If you‘ve always fantasized about seeing funny man Jim Carrey in an explicit gay sex scene, lounging around in black mesh underwear, and sucking face with fellow actor Ewan McGregor, then your chance has finally arrived. In the based-on-fact (believe it or not) black comedy “I Love You, Phillip Morris”, Jim Carrey plays a Jim Carrey-like character named Steven Russell. When we first meet Steven, he’s a Virginia Beach cop with a pretty blonde wife (Leslie Mann) and a seemingly content life, playing the organ at his church and tucking his young daughter into bed every night. He’s also a closeted gay guy, and after surviving a near-fatal car crash, Steven leaves his simple hetero lifestyle and embraces his homo side-- in a big way. Before you can sing your best Miss Ross-style “I’m coming out!”, he finds a new life in Florida, complete with a European model-type boyfriend (Rodrigo Santoro) and expensive new tastes in clothes, jewelry, nightlife, etc. He learns what many of us already know: that being gay can be costly. To finance his new jet-setting ways, Steven turns into a fraud artist extraordinaire. It’s only a matter of time before he gets busted and sent to jail. In prison, Steven falls hard for the blond, blue-eyed Phillip Morris (McGregor) of the movie’s title. It’s true love for Steven and Phillip-- complete with longing stares, full-on kissing scenes, and the two men slow-dancing to Johnny Mathis’ “Chances Are“. Welcome to one of Hollywood’s most unorthodox-- and definitely, most loopy-- love stories.
     That love story is in danger of reaching “The End” when Steven gets released from prison.  Determined to stay with his demure golden boy at all costs, he opens up an impressive bag of tricks. He impersonates a lawyer to get Philip out of jail. He then finagles his way into a job as a CEO to maintain the two‘s lavish lifestyle when his b-friend is finally sprung. That‘s just the beginning, folks. Both Steven and Phillip eventually get sent back to jail, which sets the stage for Steven’s biggest, boldest final scam. As an audience member, be prepared to be duped in a big, big way yourself.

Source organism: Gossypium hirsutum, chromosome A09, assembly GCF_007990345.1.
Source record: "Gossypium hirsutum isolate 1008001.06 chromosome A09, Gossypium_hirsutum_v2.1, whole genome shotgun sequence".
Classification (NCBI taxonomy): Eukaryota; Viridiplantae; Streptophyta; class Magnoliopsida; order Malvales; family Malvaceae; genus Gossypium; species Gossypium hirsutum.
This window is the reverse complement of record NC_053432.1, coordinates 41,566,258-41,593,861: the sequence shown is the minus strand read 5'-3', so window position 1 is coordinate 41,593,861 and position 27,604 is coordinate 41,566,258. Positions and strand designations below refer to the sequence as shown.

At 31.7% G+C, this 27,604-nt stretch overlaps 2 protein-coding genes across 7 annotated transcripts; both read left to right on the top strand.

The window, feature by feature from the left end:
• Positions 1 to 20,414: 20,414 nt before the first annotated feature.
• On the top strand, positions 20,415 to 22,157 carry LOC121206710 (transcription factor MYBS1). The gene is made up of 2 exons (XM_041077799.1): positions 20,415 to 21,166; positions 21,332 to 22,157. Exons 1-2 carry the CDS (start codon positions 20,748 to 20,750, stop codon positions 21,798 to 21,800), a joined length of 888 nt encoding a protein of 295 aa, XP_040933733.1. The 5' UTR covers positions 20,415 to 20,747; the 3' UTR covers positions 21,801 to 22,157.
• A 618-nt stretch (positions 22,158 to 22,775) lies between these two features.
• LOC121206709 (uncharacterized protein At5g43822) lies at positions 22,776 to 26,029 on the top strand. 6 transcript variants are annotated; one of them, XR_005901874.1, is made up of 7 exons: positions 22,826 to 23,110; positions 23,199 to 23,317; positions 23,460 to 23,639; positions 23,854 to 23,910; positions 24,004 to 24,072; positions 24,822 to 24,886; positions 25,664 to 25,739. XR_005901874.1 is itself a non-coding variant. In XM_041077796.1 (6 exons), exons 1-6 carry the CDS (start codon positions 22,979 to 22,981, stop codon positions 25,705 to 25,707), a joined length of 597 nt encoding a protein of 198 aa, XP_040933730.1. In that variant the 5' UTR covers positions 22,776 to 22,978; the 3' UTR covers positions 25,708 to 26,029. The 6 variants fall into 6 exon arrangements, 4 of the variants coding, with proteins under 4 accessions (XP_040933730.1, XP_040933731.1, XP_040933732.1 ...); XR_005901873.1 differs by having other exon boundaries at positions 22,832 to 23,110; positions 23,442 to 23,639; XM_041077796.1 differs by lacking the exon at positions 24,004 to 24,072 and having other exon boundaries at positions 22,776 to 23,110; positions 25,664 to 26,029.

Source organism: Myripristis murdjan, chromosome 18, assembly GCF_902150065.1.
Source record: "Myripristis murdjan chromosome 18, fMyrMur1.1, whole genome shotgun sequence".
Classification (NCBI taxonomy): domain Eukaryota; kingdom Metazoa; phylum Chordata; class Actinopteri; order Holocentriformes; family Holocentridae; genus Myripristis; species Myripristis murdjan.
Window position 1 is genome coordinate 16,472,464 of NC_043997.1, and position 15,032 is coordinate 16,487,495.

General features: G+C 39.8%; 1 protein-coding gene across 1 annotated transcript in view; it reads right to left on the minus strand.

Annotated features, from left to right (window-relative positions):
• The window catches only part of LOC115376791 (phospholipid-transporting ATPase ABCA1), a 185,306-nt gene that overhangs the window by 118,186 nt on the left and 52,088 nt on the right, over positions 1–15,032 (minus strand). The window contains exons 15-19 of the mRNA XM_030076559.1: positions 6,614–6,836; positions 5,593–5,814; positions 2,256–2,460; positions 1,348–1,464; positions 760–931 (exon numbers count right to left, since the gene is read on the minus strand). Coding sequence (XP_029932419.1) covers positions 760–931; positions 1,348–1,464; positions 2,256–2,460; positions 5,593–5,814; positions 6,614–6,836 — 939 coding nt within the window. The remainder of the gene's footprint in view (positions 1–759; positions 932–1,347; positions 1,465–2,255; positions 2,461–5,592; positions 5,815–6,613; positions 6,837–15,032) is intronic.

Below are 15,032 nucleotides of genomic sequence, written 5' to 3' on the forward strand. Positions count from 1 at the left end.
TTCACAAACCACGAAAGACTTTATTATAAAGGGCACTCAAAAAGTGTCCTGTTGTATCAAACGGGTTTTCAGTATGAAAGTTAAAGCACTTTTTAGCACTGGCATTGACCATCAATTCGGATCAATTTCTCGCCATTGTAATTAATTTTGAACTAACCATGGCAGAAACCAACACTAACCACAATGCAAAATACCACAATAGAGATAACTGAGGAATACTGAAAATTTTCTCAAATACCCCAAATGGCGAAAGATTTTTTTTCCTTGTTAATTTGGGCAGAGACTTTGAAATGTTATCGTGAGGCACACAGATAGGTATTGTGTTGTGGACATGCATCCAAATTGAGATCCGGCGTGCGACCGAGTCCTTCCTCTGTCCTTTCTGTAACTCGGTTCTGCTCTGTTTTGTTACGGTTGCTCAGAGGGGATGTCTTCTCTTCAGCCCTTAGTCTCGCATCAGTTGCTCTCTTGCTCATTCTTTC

In the less showy role, Ewan McGregor pretty much dissolves completely into the role of Phillip Morris. As Steve Russell, Jim Carrey is his classically over-the-top self as a man who starts out as just a seemingly needy soul, but whose psychotic tendencies come out full tilt boogie later on. (Think 1996’s “The Cable Guy”.). Carrey still gives us his trademark buffoonery, his rubbery facial acrobatics, and both the physical elasticity and energy level of a ferret who raided the sugar bowl. The movie’s comedic style is very broad; and most of the time, the humor aims for the funny bone of teenage boys.  That said, “I Love You Phillip Morris” has its really spot-on, cleverly funny moments.

     Because of its explicit gay content, “I Love You Phillip Morris” has suffered from delays in its United States theatrical release, despite having made over $15 million in Europe and Taiwan so far. Originally set for Stateside release in April this year, it was postponed until July, then delayed yet again until October 2010. So, I may need to rephrase what I said in the beginning: If you‘ve always fantasized about seeing funny man Jim Carrey in an explicit gay sex scene, lounging around in black mesh underwear, and sucking face with fellow actor Ewan McGregor, well… you may have to wait a little longer.